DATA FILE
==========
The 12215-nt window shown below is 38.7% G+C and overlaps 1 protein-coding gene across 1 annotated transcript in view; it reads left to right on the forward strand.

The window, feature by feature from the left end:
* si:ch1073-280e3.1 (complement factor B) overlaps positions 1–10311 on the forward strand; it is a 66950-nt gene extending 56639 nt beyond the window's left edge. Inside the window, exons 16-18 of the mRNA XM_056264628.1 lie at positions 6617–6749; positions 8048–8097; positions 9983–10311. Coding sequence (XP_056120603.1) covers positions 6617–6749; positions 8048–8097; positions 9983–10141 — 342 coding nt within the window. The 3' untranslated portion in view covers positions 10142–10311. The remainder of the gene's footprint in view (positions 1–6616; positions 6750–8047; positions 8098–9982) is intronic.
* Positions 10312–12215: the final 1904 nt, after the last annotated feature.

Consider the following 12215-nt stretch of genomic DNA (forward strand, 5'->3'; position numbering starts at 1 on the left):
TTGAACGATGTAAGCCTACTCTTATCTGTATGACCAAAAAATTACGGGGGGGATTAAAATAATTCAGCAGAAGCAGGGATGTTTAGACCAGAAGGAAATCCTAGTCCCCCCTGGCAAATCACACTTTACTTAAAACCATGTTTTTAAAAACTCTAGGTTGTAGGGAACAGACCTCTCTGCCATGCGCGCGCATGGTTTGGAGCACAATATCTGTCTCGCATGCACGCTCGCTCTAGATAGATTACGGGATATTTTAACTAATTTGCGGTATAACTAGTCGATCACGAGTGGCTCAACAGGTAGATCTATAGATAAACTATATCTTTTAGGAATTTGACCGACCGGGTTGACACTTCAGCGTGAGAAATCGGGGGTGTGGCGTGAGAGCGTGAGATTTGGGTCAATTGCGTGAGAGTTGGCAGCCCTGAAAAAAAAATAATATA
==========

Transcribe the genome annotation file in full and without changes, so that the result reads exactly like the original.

The 12215-nt window shown below is 38.7% G+C and overlaps 1 protein-coding gene across 1 annotated transcript in view; it reads left to right on the forward strand.

The window, feature by feature from the left end:
* si:ch1073-280e3.1 (complement factor B) overlaps positions 1–10311 on the forward strand; it is a 66950-nt gene extending 56639 nt beyond the window's left edge. Inside the window, exons 16-18 of the mRNA XM_056264628.1 lie at positions 6617–6749; positions 8048–8097; positions 9983–10311. Coding sequence (XP_056120603.1) covers positions 6617–6749; positions 8048–8097; positions 9983–10141 — 342 coding nt within the window. The 3' untranslated portion in view covers positions 10142–10311. The remainder of the gene's footprint in view (positions 1–6616; positions 6750–8047; positions 8098–9982) is intronic.
* Positions 10312–12215: the final 1904 nt, after the last annotated feature.

Consider the following 12215-nt stretch of genomic DNA (forward strand, 5'->3'; position numbering starts at 1 on the left):
TTGAACGATGTAAGCCTACTCTTATCTGTATGACCAAAAAATTACGGGGGGGATTAAAATAATTCAGCAGAAGCAGGGATGTTTAGACCAGAAGGAAATCCTAGTCCCCCCTGGCAAATCACACTTTACTTAAAACCATGTTTTTAAAAACTCTAGGTTGTAGGGAACAGACCTCTCTGCCATGCGCGCGCATGGTTTGGAGCACAATATCTGTCTCGCATGCACGCTCGCTCTAGATAGATTACGGGATATTTTAACTAATTTGCGGTATAACTAGTCGATCACGAGTGGCTCAACAGGTAGATCTATAGATAAACTATATCTTTTAGGAATTTGACCGACCGGGTTGACACTTCAGCGTGAGAAATCGGGGGTGTGGCGTGAGAGCGTGAGATTTGGGTCAATTGCGTGAGAGTTGGCAGCCCTGAAAAAAAAATAATATA